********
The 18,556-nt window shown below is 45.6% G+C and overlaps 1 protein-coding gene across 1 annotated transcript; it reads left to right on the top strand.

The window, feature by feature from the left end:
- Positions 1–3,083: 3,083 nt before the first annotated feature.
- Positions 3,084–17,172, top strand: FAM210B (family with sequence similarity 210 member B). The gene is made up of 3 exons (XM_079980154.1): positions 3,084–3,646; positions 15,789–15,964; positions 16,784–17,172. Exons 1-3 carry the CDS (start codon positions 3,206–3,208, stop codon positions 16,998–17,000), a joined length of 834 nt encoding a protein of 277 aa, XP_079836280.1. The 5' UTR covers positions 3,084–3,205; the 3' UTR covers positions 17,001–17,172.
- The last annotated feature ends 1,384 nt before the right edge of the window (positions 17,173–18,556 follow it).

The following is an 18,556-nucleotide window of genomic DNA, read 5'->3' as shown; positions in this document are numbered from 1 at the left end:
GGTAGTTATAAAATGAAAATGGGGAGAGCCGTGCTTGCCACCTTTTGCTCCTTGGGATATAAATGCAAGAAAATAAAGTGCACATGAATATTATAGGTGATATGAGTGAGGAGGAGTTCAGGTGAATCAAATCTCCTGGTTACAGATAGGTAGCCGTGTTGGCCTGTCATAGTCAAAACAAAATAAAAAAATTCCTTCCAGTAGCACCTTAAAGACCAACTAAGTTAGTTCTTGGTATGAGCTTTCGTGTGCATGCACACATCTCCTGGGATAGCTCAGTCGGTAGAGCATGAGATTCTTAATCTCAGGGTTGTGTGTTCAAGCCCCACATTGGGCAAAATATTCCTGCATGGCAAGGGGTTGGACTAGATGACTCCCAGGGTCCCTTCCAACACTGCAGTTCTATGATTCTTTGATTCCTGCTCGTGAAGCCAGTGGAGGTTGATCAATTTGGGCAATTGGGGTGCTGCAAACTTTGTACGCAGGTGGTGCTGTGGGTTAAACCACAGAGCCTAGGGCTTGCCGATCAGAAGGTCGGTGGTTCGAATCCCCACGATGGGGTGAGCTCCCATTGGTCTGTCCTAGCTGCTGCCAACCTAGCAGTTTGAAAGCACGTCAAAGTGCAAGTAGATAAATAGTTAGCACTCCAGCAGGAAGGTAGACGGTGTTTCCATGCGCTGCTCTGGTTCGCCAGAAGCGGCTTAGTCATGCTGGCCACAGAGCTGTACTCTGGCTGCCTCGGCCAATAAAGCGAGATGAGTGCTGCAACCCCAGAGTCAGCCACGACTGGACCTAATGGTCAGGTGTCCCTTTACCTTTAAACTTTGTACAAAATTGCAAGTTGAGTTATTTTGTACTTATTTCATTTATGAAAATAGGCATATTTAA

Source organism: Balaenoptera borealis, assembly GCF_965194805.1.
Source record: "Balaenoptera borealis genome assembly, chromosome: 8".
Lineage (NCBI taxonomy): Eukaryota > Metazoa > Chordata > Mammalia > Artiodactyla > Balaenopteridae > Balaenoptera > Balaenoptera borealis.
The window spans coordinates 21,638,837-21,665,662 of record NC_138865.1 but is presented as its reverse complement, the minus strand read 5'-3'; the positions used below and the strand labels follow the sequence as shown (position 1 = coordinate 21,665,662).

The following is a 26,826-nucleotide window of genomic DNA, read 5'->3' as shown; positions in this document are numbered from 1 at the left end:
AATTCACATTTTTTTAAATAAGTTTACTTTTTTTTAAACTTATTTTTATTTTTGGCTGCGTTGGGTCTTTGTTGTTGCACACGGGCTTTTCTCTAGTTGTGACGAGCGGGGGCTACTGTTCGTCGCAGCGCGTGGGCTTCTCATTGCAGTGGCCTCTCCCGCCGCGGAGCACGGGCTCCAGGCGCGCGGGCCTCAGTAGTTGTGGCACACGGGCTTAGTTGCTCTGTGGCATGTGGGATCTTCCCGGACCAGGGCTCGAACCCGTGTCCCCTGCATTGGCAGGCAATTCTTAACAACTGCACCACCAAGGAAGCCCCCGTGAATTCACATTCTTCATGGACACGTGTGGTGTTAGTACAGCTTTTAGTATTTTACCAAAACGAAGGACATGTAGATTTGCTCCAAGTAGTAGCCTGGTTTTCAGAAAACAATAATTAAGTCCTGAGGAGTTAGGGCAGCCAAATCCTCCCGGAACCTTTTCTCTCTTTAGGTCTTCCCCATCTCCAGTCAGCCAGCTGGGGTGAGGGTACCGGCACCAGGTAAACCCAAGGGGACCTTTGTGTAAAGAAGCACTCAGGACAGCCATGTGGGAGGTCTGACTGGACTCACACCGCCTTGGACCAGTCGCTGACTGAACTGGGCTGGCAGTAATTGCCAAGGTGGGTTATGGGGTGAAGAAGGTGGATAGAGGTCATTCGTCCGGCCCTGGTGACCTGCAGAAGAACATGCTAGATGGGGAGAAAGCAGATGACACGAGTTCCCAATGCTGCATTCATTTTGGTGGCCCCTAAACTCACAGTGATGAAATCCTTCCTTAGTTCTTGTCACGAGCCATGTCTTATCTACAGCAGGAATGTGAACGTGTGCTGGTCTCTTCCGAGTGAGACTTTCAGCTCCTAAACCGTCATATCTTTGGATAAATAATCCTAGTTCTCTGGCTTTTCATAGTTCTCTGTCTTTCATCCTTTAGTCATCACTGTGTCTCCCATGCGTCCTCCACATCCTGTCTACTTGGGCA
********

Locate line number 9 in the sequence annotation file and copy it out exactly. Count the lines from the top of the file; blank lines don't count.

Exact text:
Source record: "Balaenoptera borealis genome assembly, chromosome: 8".